Volume 11 Issue 1

Reforming the paramedic profession? Two weeks with paramedics in Germany

While paramedics in Anglo-American emergency medical services enjoy relative autonomy, paramedic practice in the Franco-German model deployed in Germany depends heavily on emergency physician input. Increasing demand, especially from low-acuity incidents, causes challenges in these countries. To address this, German politicians plan to implement extensive emergency care reforms and consider an update of regulations around paramedic practice. A 2-week placement allowed for practice observation, discussions with stakeholders and a review of various resources to identify current issues in Germany. These include legal discrepancies, significant local differences in scope of practice, limited career opportunities and influence on clinical guidelines. Although the update and reforms are intended to resolve some of these problems, a groundbreaking evolution of the profession from its current restrictions is not expected. Possible development of the emergency physician role and associated specialities as a response to emergency care challenges is less debated.

Making marks as a woman in paramedicine

After becoming Australia's first woman to achieve a doctorate in paramedicine, Louise Reynolds reflects on her journey, the challenges she was faced with and the sometimes tough decisions along the way

Obstetrics and birth: effects of experiences and gender bias on student test scores

Objectives: Paramedic education requires all students have the experience of attending childbirth. Obstetric (OB) experiences are limited for students in hospitals and even more so in the field. Gender bias may exist in hospital OB rotations for paramedic students but research on this is limited. This study is intended to examine whether a sex bias exists in field or hospital placements and if that bias correlates to OB test scores. Methods: Using data from Fisdap, numbers of OB experiences were analysed and compared to individual student sex and experience type (hospital clinical, field or skills laboratory). The number of experiences were compared to that student's score on the OB section of the Fisdap paramedic readiness examinations version 3 (PRE3) or version 4 (PRE4). Results: Of 12 090 paramedic students, male (n=5625) and female (n=2682) students who took the PRE3 had equal average scores of 0.76 and male (n=2498) and female (n=1285) students who took the PRE4 had average scores of 0.77 and 0.79 respectively. Students who took the PRE3 saw a mean of 4.32 births, a majority of which were in hospital (3.68); there was minimal difference in experiences between male and female students in field or skills laboratory settings, but women saw more births in hospital settings (3.92) than men (3.43). Students who took the PRE4 saw a mean of 4.54 births, a majority of which were in hospital (3.8) and there was minimal difference in experiences between male and female students in field or laboratory settings but women students saw more births in hospital (4.06) than men (3.54). Conclusions There is no correlation between the number of OB emergency encounters by paramedic students and their OB test scores. However, a potential gender bias exists as female students tend to have more labour and birth experiences in hospital settings than their male counterparts, while number of experiences in lab and field settings were similar.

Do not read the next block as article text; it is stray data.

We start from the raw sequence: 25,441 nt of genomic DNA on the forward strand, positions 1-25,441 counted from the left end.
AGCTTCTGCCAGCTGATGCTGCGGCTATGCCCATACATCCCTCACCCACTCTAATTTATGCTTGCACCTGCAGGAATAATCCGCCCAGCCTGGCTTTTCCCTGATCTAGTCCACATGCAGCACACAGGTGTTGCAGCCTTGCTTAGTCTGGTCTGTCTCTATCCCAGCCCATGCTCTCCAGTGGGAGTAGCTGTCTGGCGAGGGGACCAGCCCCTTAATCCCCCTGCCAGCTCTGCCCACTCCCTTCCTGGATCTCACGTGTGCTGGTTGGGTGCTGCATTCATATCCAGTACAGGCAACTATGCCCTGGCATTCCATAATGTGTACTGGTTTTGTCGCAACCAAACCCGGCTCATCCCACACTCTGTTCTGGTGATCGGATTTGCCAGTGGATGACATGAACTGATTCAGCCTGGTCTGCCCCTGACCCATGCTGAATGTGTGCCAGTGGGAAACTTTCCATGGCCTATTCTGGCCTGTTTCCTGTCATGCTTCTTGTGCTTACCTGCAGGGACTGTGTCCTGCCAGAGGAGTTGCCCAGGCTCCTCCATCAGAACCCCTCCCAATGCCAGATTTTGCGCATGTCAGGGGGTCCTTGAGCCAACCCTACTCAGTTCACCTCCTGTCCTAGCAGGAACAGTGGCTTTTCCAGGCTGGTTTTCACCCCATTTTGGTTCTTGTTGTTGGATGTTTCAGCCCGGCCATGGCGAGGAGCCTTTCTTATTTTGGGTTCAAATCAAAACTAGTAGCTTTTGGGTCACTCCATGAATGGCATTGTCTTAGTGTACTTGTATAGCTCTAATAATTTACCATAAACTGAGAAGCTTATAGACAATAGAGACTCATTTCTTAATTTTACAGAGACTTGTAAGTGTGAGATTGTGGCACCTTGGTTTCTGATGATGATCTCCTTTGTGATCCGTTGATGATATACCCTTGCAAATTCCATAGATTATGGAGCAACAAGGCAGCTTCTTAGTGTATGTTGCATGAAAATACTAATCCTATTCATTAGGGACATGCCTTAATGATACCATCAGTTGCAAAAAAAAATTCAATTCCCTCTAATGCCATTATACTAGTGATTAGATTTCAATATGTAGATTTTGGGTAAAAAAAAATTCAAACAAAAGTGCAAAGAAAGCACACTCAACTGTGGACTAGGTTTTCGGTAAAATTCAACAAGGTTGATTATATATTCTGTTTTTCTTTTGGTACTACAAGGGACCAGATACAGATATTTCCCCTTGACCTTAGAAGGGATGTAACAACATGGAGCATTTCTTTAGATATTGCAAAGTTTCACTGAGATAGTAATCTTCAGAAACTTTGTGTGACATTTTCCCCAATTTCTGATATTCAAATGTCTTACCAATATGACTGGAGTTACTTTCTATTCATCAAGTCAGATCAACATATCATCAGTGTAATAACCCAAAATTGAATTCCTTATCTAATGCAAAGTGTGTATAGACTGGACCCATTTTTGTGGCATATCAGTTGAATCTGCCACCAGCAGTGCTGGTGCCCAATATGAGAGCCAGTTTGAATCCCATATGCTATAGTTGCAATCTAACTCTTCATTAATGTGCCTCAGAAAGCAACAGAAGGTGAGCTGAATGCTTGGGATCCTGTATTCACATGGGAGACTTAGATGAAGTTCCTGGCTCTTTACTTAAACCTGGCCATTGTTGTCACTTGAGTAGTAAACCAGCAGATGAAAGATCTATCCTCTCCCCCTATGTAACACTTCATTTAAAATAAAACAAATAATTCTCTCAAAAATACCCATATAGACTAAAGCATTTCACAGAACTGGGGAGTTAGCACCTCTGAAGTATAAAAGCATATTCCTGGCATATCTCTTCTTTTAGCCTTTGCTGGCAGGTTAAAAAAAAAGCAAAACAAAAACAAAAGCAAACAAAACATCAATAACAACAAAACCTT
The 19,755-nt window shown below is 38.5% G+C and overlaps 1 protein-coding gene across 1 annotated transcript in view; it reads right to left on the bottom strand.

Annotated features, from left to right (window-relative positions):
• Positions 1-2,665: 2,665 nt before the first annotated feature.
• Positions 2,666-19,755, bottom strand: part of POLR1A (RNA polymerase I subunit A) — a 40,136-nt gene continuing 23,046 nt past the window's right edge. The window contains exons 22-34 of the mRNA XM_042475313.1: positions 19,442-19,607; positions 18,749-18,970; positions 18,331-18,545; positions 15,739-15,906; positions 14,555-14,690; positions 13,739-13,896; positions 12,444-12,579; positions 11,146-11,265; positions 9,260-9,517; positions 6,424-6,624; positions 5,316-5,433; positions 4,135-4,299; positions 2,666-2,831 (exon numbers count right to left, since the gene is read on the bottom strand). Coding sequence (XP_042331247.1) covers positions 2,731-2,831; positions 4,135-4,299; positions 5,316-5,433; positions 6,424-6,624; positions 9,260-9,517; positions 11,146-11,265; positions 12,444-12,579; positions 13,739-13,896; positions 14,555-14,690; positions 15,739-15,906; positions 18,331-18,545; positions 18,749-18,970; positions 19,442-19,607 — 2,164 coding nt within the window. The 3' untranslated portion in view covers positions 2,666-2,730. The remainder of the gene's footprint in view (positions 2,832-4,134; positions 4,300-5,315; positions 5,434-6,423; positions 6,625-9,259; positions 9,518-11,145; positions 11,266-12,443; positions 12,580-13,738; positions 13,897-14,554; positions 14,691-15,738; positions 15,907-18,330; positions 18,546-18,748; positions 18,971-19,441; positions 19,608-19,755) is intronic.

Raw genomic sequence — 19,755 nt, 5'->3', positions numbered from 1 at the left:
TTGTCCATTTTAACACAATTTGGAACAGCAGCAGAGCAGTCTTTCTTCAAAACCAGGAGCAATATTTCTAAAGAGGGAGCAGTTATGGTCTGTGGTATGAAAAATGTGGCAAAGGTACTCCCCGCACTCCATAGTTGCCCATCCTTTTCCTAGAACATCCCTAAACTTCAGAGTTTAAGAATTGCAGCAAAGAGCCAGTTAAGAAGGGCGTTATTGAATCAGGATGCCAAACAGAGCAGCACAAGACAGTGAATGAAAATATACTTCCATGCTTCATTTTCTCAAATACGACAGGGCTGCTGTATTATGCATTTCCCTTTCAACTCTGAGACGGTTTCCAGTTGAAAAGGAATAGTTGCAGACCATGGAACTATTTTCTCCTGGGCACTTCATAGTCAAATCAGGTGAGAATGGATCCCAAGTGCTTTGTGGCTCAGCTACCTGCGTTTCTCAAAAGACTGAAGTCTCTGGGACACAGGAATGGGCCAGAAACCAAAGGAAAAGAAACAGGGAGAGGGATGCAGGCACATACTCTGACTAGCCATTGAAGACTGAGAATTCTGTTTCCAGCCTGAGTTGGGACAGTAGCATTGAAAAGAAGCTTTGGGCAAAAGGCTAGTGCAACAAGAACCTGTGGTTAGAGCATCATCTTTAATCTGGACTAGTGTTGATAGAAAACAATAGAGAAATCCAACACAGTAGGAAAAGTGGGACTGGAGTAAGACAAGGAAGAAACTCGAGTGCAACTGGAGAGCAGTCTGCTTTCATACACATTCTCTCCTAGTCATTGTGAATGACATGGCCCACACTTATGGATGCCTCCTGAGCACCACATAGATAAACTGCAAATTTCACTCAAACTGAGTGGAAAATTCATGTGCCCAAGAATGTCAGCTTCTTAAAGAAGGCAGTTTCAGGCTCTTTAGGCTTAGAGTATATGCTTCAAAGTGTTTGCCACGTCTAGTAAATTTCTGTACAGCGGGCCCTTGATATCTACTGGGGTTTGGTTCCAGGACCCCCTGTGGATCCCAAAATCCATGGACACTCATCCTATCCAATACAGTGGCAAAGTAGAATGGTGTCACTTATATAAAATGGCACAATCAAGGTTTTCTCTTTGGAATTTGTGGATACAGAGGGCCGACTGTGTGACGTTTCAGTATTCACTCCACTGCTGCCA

Appropriateness of oral clopidogrel for prehospital STEMI management

Introduction: Clopidogrel is an anticoagulant commonly used in the prehospital environment for the management of ST-elevation myocardial infarction (STEMI). Some ambulance services have incorporated this into their treatment regimens; however, others hold a variety of alternative pharmacological interventions. Aims: The purpose of this study is to examine and determine the pharmacological efficacy and safety of clopidogrel in the management of patients with STEMI and assess whether ambulance services should use the drug as part of standard practice. Methods: A literature review was conducted to identify articles relating to the administration of clopidogrel in the prehospital setting. Fourteen peer-reviewed journal articles and eight clinical practice guidelines from international ambulance services were included in this review. Results: According to this literature review, clopidogrel has been deemed safe, effective and practical for widespread use in the prehospital environment for the management of STEMI. However, some disagreement has arisen over whether clopidogrel is a more favourable anticoagulant than ticagrelor and prasugrel. Conclusion: Anticoagulants such as clopidogrel should be strongly considered as a standard treatment regimen in the prehospital management of STEMI across international jurisdictions.